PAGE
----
What is Reactive Attachment Disorder
Reactive Attachment Disorder (RAD) is a disorder that affects children’s ability to form healthy attachments. Children who suffer from RAD have been the subjects of:
- Abuse (physical, emotional, or sexual)
- Prolonged neglect
- Separation through adoption and foster care,
- Pre-birth exposure to drugs, alcohol, trauma.
The child with Reactive Attachment Disorder cannot trust and does not develop a healthy conscience. As a result of RAD, children are mistrustful, violent, and even dangerous. Parenting a child with RAD is exhausting and strenuous but can lead to success with the right support for both parent and child.
How Brain Gym® Can Help Children With Reactive Attachment Disorder
The Brain Gym® activities are intentional movements designed to invite the brain to shift from residing in the brain stem where survival and safety are the main functions instead to the frontal brain lobes where rational thinking and choice occur. When the body/brain is in stress, we are trapped into the “back brain” or brain stem. This is where reactive and survival patterns reside. New ideas and choices or “front brain” functions are impossible while we are trapped in the back brain. The Brain Gym® movements activate the front brain and are exclusive to the Brain Gym® Program. Brain Gym® can be a useful tool in fostering success for troubled children.
Case Study – Sara’s Story – A Child with RAD
One such success was my client Sara (a pseudonym will be used). Sara came to me with her mom when she was 4 years old. When her mom came in, she was bawling. She had just come from the psychologist’s office and had in her hands a report stating Sara was cognitively low functioning (mentally retarded) and RAD. Sara was adopted at age 2 and had been in several foster homes. Her birth mom was a drug addict, and birth dad was in and out of jail. Sara was like a wild wolf cub. She hid under tables, had little speech, cried and screamed most of the time, and refused to listen to her parents or preschool teacher. She struck out to hit, bit when she was not hiding under a table, or threw objects around the room. Mom reported that she did not sleep at night and refused to nap.
They were both clearly exhausted. I began with Sara by meeting her under the table and just sitting by her, feeding a doll baby water, and modeling the intentional movements in the Brain Gym® curriculum. Each session I would model another movement and sing to her in a soothing voice. I taught mom the movements and asked her to do them with her several times daily at home.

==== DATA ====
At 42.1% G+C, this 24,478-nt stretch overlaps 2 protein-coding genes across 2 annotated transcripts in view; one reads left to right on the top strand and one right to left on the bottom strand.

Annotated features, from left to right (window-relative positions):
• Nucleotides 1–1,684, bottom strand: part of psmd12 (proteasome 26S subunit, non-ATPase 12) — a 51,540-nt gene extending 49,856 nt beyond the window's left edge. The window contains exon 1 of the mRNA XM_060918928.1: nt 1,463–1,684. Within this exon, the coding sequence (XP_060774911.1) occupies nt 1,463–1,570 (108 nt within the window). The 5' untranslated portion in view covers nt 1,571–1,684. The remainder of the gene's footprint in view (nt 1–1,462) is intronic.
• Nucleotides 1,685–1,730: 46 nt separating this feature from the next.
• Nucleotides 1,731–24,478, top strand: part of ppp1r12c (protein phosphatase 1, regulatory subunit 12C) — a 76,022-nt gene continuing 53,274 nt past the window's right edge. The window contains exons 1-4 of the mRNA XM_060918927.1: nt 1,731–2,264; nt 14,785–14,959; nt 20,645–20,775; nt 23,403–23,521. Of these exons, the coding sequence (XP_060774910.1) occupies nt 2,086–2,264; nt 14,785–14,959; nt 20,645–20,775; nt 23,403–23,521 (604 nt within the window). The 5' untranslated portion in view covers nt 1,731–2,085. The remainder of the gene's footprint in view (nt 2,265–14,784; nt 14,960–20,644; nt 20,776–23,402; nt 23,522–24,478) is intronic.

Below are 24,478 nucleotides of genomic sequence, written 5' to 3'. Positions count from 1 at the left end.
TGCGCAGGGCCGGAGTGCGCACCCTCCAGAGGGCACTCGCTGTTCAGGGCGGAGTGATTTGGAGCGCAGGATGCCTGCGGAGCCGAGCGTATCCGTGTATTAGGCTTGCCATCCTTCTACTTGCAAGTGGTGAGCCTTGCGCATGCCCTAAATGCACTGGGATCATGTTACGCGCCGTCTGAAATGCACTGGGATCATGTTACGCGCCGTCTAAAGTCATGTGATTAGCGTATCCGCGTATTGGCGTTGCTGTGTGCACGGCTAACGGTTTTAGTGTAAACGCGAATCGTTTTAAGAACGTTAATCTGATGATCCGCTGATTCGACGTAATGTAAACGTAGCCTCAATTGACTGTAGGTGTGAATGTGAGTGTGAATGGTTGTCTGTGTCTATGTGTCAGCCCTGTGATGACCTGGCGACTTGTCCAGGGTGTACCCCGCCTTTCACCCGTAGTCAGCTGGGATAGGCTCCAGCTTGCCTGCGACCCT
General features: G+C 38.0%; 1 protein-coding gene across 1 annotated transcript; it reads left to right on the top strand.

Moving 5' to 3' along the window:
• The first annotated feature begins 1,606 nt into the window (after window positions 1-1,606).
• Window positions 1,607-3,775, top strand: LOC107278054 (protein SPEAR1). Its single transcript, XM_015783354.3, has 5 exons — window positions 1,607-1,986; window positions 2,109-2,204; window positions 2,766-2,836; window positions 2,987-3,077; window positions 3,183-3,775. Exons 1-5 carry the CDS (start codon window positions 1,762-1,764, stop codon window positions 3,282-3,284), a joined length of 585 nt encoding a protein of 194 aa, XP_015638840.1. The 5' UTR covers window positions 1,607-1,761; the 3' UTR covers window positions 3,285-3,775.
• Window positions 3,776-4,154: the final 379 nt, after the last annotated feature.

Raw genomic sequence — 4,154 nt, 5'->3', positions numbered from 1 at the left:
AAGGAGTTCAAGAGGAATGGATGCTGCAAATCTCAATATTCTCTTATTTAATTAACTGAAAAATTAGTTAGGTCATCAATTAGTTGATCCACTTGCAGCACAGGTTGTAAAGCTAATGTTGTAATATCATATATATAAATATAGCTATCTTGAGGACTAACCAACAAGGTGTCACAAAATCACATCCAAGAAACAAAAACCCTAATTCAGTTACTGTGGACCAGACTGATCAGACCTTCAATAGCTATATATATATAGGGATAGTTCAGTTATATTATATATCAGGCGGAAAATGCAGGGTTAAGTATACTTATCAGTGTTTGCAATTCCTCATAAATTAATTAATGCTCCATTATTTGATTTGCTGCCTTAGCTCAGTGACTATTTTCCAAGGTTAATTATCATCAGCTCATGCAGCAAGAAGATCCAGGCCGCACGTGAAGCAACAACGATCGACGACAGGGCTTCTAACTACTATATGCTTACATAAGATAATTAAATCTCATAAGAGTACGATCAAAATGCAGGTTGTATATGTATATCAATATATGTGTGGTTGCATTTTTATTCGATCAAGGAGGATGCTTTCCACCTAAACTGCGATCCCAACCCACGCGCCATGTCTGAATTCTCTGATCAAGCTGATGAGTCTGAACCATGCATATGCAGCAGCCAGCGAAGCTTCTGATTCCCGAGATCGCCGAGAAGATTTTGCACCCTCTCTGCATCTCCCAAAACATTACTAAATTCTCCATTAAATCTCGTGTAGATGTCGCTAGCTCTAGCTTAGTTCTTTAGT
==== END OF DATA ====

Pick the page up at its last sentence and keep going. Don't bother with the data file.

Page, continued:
The more we did the Brain Gym® activities, the calmer and more de-stressed she became. Day by day, Sara began to feel less stressed and more like a child in her body. She began to do the movements on the doll herself, and then she allowed me to work with her directly, instead of with a surrogate. Little by little, we would sing and move through the 26 Brain Gym® activities until Sara began to speak easier, tell us what she wanted, when she was afraid, and when she was feeling safe. During Brain Gym® sessions, she started sleeping throughout the night and violent outbursts began to cease—day by day, little by little. Sara stopped hiding under tables and began to interact appropriately with children and adults in her life. After months, she could sit at a table with other preschoolers and join them for snacks, puzzles, and story time.
She went to kindergarten, learned the alphabet, and began to read. Numeracy and kinder math became easier and easier. She was becoming a peaceful child and beginning to trust people, life, and her surroundings. The more relaxed she was, the more she participated in academic tasks at grade level and became more socially acceptable. Her ability to focus moved from 0-1 minute per task to age appropriate focus—4 minutes for a 4 year old, 5 minutes for a 5 year old, etc.
Sara, her parents, and I worked together for 6 years. She is presently in 7th grade, functioning at grade level. She plays soccer, runs track, and about any sport she wants. Sara is a delightful young lady. On the road to success, Sara’s dream of becoming a photographer is coming to fruition as she studies the art of photography and the science of capturing the world through her eyes. She is learning how to make and keep friends, how to feel safe and loved, and how to love and be loved in her home and community.
When I first looked at Sara, I knew we had a long road ahead of us. But due to the work we did together through the Integrated Learning Academy’s Brain Gym® Program, Sara is now a functioning compassionate young lady with a bright future ahead of us.
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